This comic has everything a first issue should have – an origin recap, a look at the main relationships and an action sequence or two.
It’s a shame, then, that this isn’t a first issue. It’s number 15 and it seems new writer Andrew Kreisberg hasn’t noticed. Why else spend pages showing us Ollie’s beginnings and how much he and Dinah love one another? The latter comes in cringeworthy dual narrative boxes as Ollie bids to rescue Dinah from Dregz the Throwaway Villain.
Who? Exactly. He’s just there to hold Dinah – knife to the throat, of course, so she can’t use her sonic scream to save her own bacon – while Ollie has his ‘in case you just joined us’ flashbacks for, in the words of the title, 1.078 seconds. As well as the origin and relationship stuff, Ollie’s thoughts bring us up to speed about some actual fresh happenings, as Mia and Connor Hawke are speedily written out.
Kreisberg does deliver some nice moments, such as Ollie calculating his shot, and a terrific line from Dinah as she finally gets to defend herself, but these are balanced out by some horrid dialogue. Connor, for one, seems to have spent his convalescence watching bad daytime soaps, telling Ollie and Dinah: ‘This isn’t a reflection on you. It’s about my reflection. The one that stares back at me in the mirror. It’s not mine yet. I don’t know if it’s because I’ve lost something . . . or maybe now I realise that I need something that I’ve never had. But even if I don’t know who I am . . . I know where home is’
This last line is said as Conner hugs his dear old dad, and Dinah looks on adoringly. Pass the sick back Ethel.
I wonder if Kreisberg is simply trying too hard – some of the narration is very self-conscious, as if he’s trying for the poetic. Certainly it doesn’t seem the sort of thing Ollie would have going through his head in a combat situation. Really, what motivates the flashbacks? Ollie needs to be in the moment, not playing ‘who I am and how I came to be’. It’s not even as if a recap is needed so soon, Andy Diggle spent a whole mini on Green Arrow’s early years recently – and there’s another look due in a month or two, as DC has its Origins and Omens month. Maybe editor Mike Carlin thought TV writer Kreisberg (Boston Legal, Eli Stone) would entice new readers, and wanted to bring them up to speed. If that’s the case, Dinah should have had her close-up too, as this is meant to be her book as much as Ollie’s.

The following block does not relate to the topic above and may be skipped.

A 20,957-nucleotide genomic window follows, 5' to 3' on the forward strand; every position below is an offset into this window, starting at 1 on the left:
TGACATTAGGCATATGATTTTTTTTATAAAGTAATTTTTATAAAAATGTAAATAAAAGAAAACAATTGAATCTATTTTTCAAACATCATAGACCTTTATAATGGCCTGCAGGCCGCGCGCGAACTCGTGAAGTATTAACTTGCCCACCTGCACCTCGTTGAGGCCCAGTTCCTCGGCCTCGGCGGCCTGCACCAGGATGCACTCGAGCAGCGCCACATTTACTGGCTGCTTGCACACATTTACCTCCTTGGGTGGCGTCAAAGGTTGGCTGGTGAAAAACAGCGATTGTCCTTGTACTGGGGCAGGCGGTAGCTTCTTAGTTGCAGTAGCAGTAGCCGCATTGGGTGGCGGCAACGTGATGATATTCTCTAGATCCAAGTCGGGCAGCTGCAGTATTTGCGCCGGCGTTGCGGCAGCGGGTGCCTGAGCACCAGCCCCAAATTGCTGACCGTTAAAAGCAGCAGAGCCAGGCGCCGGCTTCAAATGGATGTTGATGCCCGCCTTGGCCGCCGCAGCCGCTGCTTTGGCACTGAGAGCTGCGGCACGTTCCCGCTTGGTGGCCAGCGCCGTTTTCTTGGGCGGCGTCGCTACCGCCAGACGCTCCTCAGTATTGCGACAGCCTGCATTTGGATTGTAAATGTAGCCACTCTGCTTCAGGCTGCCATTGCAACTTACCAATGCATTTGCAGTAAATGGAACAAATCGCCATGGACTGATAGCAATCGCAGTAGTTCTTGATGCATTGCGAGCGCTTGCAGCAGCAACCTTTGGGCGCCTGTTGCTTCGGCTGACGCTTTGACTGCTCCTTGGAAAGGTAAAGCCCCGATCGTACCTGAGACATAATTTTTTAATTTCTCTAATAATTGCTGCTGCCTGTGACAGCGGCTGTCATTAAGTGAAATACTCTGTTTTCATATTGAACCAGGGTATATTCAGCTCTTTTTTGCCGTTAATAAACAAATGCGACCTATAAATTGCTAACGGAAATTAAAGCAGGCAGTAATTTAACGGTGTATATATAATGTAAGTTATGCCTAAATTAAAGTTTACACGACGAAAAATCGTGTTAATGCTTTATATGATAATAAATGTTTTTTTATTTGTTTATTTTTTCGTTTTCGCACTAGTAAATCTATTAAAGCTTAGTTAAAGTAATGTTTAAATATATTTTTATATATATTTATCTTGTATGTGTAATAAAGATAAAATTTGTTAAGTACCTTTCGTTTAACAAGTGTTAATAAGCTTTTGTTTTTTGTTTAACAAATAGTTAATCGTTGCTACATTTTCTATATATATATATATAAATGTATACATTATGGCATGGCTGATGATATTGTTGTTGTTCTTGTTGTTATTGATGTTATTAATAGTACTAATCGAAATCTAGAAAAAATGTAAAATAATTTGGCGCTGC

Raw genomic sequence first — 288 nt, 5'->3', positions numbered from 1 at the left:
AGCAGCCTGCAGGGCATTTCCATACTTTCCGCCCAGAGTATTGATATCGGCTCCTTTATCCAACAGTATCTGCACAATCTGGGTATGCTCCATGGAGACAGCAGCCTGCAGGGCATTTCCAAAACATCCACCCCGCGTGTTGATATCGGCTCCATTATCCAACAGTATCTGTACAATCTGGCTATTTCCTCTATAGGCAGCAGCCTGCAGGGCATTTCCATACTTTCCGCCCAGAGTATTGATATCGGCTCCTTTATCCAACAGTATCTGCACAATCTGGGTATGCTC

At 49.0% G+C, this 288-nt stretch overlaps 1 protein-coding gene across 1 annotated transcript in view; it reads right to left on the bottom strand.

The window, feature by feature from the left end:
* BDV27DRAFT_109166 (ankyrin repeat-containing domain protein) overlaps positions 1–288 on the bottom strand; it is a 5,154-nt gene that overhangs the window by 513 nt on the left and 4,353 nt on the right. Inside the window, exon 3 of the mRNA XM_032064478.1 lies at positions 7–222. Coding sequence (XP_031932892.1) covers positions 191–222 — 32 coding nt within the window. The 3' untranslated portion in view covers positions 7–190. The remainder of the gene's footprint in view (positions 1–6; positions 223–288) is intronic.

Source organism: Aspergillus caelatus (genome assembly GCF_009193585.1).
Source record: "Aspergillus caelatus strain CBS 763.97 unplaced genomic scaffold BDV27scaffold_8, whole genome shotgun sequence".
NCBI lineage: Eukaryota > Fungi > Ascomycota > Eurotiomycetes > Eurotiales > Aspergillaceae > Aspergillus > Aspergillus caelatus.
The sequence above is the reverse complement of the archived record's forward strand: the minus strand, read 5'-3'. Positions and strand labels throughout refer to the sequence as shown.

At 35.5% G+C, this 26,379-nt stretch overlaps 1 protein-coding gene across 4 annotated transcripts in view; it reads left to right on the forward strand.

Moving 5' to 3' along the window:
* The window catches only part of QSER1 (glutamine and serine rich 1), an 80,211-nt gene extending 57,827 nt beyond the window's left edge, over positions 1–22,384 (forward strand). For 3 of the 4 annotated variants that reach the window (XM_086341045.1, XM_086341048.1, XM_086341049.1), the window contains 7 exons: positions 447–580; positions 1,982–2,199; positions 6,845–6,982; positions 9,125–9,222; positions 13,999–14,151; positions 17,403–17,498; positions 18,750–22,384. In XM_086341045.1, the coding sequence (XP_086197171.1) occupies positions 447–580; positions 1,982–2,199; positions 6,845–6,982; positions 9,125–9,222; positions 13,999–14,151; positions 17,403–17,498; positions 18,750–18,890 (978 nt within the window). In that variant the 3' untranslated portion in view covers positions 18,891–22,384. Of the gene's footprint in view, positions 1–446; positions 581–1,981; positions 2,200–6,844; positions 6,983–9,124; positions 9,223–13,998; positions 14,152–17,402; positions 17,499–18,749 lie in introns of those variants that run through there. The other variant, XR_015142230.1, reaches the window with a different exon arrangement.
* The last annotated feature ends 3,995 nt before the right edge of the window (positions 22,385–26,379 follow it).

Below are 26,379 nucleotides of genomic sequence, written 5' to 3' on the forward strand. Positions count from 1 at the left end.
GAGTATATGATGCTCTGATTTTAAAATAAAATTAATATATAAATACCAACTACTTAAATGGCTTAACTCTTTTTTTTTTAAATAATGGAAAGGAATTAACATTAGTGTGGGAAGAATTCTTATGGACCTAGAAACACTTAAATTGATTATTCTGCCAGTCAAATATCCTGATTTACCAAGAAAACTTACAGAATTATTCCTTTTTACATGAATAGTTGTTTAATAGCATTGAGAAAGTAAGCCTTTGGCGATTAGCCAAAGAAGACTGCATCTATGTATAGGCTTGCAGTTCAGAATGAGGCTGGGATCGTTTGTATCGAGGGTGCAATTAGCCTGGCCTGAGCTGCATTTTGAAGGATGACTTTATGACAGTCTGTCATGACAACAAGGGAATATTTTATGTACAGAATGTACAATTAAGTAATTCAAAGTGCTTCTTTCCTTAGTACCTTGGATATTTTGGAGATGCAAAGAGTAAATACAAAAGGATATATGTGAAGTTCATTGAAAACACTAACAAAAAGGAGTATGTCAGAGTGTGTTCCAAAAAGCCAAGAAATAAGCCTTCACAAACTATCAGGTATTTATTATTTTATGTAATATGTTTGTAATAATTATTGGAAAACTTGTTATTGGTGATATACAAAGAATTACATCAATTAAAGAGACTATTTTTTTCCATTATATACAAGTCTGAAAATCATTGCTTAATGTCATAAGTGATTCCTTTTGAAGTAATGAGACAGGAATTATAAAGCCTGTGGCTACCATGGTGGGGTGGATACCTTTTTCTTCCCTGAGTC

Still on the narrative front, please, no Superman/Batman-style alternate thought boxes; they’re just plain annoying. If we’re going to have internal monologues, use the grammar of comics, that is, bubbles. They worked fine for 60 years or something.
A query for more regular readers than me (I jumped ship a couple of issues into the current series as Judd Winick’s fast and loose style of plotting failed to appeal): when exactly did Dinah gain super-speed? She surely has it this issue.
All in all, not a great first effort from Kreisberg – too much Green Arrow 101, not enough Green Arrow and Black Canary 15. Add in some clunky humour forcing Dinah into the role of Seventies sitcom mom and a melodramatic aside involving an apparently abused wife, and you have a middlingly entertaining book that’s nowhere near the smart read I expected from a professional TV guy. But I’ll give Kreisberg another couple of issues, see where he goes once he gets the transition stuff out of the way (I expect Dinah to have an origin recap next month). Maybe he’ll find a tone for the book I like.
As for the art, penciller Mike Norton always does a decent job, and he has one or two great moments here, such as Dinah using her canary cry, and Ollie in his original garb (before he pulled on a hood, apparently deciding that archers didn’t need peripheral vision). And I was delighted to see veteran Joe Rubinstein on inks, the man is terribly undervalued.
The ‘new era’ is underlined by a painted cover by Jose Ladronn and it’s not great – awkward positioning makes Ollie look like a headless bug while Dinah looks like a senior citizen in a fright wig. And the threatening Dregz only just edges his way into shot. I’m tired of painted covers on comics that use line art, they just don’t work – give me a sharp Brian Bolland or Alan Davis illo anytime. Or why not give Norton and Rubinstein a crack,if they’re sticking around?